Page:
Since 1978, USAID invested more than $3.5 billion to help bring potable water and sanitation services to more than 25 million Egyptians, directly improving their health and environmental conditions.
Read the complete article.
Lebanese designers keep waste from going to waste. Al-Monitor, June 2017.
In a country plagued by a garbage crisis ongoing since summer 2015, several Lebanese designers have rolled up their sleeves to save glass, plastic and rubber from already full landfills.
The carafes, water pitchers and glasses in this undated photo were made from used bottles. (photo by Cedar Environmental Consultancy)
The colorful and practical designs of NK by Nour Kays, Waste Studio and the Green Glass Recycling Initiative Lebanon make chic clutch bags out of plastic bags and maps and cups out of old bottles.
Local and regional initiatives in Lebanon have encouraged people to sort garbage at home or to dispose of plastic, glass and paper at recycling centers, but few nationwide measures have attempted to address the country’s garbage crisis on a larger scale.
In this vacuum, some artists and environmental experts have focused their time and energy on finding small-scale solutions
Read the complete article.
Infographic: Tackling Water Scarcity and Sanitation Challenges Across the Middle East, December 15, 2016. USAID.
The American people, through USAID, have been investing in the water sector across the Middle East to improve access to clean water, reduce water losses, facilitate sustainable use of limited resources and improve access to sanitation.
2.2 Million People – Since 2008, USAID invested in water systems and wastewater treatment plants, helping 2.2 million people gain access to clean water and sanitation.
850 Kilometers of Water Pipelines – Since 2012, USAID funded construction of 850+ kilometers of pipelines that serve 1.8+ million people in rural areas –many of whom received access to drinking water and sanitation for the first time.
Capacity Building – USAID supported billing and operation systems to strengthen and build the capacity of institutions.
Read the complete article.
Assessment of Macro-Level Socioeconomic Factors That Impact Waterborne Diseases: The Case of Jordan. Int. J. Environ. Res. Public Health 2016, 13(12), 1181; doi:10.3390/ijerph13121181
The Hashemite Kingdom of Jordan is an example of a country that suffers from high water scarcity. Additionally, due to the economic drivers in the country, such as phosphate and potash extraction and pharmaceutical production, the little fresh water that remains is generally polluted. The infrastructure, often antiquated in urban areas and non-existent in rural areas, also contributes to poor water conditions and to the spread of waterborne diseases.
This paper examines the socioeconomic factors that contribute to diarrhea and hepatitis A on a macro level in Jordan and discusses the public-policies that government officials could use to abate those problems. Ordinary least squares time series models are used to understand the macro-level variables that impact the incidence of these diseases in Jordan. Public health expenditure has a significant impact on reducing their incidence.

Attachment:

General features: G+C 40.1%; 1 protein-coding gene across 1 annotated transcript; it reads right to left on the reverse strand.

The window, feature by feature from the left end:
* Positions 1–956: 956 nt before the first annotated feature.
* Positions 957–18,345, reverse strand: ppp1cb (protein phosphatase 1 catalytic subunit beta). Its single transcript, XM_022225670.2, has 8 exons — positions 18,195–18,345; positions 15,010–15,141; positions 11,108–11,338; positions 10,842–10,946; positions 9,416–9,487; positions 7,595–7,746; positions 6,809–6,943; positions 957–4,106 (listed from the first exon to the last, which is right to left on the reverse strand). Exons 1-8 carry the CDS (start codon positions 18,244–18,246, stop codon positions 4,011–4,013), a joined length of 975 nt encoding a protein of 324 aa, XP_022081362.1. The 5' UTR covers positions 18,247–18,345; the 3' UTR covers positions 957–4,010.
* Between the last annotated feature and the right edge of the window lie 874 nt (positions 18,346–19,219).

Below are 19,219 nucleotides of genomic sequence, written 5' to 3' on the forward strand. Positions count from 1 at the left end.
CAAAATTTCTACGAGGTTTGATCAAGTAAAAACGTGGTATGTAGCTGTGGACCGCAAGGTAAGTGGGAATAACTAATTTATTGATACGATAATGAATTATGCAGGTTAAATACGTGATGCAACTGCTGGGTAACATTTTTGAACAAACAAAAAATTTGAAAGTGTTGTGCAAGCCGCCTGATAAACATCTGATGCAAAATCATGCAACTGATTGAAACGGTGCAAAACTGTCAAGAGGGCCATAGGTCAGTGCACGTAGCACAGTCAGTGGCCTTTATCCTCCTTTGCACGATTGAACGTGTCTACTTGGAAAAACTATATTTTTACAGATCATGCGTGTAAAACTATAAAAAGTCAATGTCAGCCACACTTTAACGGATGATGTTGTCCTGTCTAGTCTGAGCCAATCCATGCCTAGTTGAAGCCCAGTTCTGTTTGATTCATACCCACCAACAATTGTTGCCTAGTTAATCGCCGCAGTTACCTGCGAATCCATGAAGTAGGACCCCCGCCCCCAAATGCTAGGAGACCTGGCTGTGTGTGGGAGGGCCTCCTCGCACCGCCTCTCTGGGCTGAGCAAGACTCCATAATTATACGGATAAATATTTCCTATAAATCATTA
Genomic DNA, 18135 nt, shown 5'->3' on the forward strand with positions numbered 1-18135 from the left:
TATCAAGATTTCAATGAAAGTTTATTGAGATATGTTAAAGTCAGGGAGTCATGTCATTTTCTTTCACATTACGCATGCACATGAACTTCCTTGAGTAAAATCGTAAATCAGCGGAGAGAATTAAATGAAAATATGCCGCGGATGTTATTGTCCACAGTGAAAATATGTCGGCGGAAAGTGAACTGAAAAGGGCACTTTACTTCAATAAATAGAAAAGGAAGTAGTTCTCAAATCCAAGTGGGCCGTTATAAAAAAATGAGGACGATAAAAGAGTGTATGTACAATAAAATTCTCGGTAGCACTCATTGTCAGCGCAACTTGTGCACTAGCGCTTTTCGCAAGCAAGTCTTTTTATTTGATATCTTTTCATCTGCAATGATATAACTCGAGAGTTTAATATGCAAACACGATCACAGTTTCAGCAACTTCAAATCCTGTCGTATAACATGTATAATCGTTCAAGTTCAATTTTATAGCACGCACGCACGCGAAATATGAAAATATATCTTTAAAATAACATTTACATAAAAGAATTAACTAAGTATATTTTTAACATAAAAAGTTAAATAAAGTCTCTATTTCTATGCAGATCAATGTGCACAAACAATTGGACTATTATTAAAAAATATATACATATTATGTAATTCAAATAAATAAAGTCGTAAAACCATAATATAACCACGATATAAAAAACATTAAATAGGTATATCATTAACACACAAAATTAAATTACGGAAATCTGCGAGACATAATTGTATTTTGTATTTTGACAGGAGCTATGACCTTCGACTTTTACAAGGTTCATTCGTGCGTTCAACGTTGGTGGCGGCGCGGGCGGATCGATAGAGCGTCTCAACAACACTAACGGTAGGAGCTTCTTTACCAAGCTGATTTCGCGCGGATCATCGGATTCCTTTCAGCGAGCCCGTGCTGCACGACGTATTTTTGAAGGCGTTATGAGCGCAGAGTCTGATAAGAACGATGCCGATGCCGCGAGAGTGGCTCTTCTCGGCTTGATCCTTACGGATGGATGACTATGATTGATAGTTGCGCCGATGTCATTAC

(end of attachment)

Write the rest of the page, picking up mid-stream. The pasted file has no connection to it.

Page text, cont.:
Furthermore, investment in sanitation facilities in rural regions is likely to reduce the number of cases of hepatitis A. Perhaps the most surprising outcome is that importation of goods and services likely results in a decrease in cases of hepatitis A. However, income has little impact on the incidence of diarrhea and hepatitis A.
The RWSN secretariat announces the latest webinar of their mini-series 2016, which will take place on1 6.11.2016. The title of the event is “A tool for Monitoring the Scaling up of Water and Sanitation Technologies (TAF – Technology Applicability Framework)” and it will focus on the use of the TAF, which has been presented and discussed previously at the SuSanA Forum (here). The session will take place in English (2-3 PM Central European Time, please check your local time here) and in Spanish (4-5 PM Central European Time, please check your local time here). Thee two presenters and the titles of their presentations are:
- Joshua Briemberg, WaterAid, Nicaragua: TAF as a participative planning and monitoring tool
- Younes Hassib, GIZ, Germany: Scaling up sanitation solutions in Afghanistan
After the two presentations, you will have the chance to ask questions and participate in the on-line Q&A session and discussion around this topic.
Please use this link in order to register for the sessions.
Recordings and presentations of previous sessions of this mini-series of webinars are available for download and viewing here.
For more information on the Technology Applicability Framework (TAF), please visit: washtechnologies.net/en
Watch the video